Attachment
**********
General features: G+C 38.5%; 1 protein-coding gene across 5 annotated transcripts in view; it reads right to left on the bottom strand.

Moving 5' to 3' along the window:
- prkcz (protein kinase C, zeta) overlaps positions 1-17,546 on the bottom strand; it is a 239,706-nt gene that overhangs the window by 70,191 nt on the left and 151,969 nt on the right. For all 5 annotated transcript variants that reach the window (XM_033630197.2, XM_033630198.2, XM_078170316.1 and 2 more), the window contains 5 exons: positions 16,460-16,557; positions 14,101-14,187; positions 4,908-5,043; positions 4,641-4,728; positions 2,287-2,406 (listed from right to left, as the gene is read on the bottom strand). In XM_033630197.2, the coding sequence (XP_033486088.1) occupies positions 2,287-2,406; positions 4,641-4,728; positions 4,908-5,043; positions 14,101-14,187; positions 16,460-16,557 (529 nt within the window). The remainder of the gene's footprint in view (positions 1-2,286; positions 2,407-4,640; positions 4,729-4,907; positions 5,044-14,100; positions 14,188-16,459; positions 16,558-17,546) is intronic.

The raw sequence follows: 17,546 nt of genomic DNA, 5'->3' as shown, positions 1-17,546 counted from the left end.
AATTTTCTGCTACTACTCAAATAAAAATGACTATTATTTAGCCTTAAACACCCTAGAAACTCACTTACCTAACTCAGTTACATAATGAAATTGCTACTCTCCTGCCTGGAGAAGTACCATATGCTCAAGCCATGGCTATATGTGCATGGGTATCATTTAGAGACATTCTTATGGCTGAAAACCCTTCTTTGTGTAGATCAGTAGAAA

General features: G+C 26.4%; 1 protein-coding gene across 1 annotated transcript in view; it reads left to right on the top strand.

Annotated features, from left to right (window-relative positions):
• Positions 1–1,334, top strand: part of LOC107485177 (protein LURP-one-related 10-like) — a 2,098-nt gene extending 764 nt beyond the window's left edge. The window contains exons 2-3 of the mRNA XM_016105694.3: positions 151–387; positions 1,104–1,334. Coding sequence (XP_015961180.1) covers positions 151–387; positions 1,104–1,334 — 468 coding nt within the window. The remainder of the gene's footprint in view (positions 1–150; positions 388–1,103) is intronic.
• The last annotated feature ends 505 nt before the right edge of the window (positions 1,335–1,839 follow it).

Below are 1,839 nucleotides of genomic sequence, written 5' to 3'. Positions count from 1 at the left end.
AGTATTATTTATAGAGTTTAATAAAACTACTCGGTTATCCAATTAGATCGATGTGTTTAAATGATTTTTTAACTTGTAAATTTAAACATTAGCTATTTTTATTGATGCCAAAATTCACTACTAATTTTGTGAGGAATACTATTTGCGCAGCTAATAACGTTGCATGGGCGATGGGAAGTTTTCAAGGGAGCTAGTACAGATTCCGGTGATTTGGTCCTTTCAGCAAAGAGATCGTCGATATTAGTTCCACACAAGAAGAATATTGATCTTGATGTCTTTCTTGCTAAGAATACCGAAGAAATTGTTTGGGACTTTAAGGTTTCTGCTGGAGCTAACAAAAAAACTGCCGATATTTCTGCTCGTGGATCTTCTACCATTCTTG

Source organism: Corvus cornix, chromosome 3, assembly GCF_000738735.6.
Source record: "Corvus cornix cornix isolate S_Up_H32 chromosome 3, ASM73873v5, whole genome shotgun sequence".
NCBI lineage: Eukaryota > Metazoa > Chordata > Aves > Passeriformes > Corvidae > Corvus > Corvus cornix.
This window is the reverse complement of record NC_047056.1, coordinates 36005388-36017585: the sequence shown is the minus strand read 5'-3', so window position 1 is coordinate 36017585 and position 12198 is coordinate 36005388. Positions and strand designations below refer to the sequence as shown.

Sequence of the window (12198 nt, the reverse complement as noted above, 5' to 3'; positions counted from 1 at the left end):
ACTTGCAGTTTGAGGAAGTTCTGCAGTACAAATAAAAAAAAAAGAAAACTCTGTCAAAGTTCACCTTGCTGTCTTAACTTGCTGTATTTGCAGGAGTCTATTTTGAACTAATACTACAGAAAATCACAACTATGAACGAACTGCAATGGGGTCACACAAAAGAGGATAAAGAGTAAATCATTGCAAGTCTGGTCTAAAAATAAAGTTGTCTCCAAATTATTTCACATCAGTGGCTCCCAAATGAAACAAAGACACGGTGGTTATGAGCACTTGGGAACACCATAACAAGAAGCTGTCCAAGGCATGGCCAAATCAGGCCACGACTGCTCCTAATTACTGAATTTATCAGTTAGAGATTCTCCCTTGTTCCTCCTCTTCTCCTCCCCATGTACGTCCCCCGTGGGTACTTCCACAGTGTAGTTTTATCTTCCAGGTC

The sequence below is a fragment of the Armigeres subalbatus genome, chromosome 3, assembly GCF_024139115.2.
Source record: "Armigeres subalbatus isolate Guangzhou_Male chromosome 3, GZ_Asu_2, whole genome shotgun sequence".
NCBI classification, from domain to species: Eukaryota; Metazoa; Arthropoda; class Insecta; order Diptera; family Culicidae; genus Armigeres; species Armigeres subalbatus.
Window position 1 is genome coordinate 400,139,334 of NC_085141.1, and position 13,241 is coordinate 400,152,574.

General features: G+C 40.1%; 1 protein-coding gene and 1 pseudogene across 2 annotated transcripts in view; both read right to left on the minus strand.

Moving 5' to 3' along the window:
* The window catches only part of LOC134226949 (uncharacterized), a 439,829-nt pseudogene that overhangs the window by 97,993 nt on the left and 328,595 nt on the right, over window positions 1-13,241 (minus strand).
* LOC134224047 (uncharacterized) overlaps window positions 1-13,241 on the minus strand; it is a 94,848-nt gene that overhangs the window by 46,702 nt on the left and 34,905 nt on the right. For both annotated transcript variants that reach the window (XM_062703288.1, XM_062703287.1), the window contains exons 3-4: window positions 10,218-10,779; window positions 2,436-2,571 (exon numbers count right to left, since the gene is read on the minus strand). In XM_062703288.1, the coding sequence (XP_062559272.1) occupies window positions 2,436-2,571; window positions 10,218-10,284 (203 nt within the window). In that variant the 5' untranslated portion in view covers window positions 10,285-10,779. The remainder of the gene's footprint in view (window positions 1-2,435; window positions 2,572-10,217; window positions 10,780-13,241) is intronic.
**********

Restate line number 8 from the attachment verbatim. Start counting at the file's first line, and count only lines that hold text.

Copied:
• Positions 1–1,334, top strand: part of LOC107485177 (protein LURP-one-related 10-like) — a 2,098-nt gene extending 764 nt beyond the window's left edge. The window contains exons 2-3 of the mRNA XM_016105694.3: positions 151–387; positions 1,104–1,334. Coding sequence (XP_015961180.1) covers positions 151–387; positions 1,104–1,334 — 468 coding nt within the window. The remainder of the gene's footprint in view (positions 1–150; positions 388–1,103) is intronic.